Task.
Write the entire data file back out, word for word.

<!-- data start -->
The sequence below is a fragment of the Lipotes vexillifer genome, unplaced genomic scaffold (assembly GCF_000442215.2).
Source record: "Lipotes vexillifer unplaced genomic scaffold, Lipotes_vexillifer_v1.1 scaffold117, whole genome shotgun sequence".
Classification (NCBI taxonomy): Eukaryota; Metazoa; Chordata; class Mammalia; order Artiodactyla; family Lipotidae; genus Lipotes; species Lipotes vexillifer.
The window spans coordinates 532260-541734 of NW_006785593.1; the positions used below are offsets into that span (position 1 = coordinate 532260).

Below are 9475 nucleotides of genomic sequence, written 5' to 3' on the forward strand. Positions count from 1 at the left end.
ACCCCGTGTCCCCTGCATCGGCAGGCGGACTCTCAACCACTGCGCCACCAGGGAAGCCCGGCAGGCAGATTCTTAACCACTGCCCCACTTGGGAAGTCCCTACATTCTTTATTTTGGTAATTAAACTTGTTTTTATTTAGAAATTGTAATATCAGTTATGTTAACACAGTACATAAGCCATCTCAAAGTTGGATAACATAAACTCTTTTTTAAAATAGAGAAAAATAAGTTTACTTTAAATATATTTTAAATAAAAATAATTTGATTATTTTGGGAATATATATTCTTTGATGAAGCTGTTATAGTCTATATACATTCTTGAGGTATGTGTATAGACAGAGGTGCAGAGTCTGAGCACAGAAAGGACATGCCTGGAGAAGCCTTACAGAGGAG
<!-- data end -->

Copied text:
The sequence below is a fragment of the Lipotes vexillifer genome, unplaced genomic scaffold (assembly GCF_000442215.2).
Source record: "Lipotes vexillifer unplaced genomic scaffold, Lipotes_vexillifer_v1.1 scaffold117, whole genome shotgun sequence".
Classification (NCBI taxonomy): Eukaryota; Metazoa; Chordata; class Mammalia; order Artiodactyla; family Lipotidae; genus Lipotes; species Lipotes vexillifer.
The window spans coordinates 532260-541734 of NW_006785593.1; the positions used below are offsets into that span (position 1 = coordinate 532260).

Below are 9475 nucleotides of genomic sequence, written 5' to 3' on the forward strand. Positions count from 1 at the left end.
ACCCCGTGTCCCCTGCATCGGCAGGCGGACTCTCAACCACTGCGCCACCAGGGAAGCCCGGCAGGCAGATTCTTAACCACTGCCCCACTTGGGAAGTCCCTACATTCTTTATTTTGGTAATTAAACTTGTTTTTATTTAGAAATTGTAATATCAGTTATGTTAACACAGTACATAAGCCATCTCAAAGTTGGATAACATAAACTCTTTTTTAAAATAGAGAAAAATAAGTTTACTTTAAATATATTTTAAATAAAAATAATTTGATTATTTTGGGAATATATATTCTTTGATGAAGCTGTTATAGTCTATATACATTCTTGAGGTATGTGTATAGACAGAGGTGCAGAGTCTGAGCACAGAAAGGACATGCCTGGAGAAGCCTTACAGAGGAG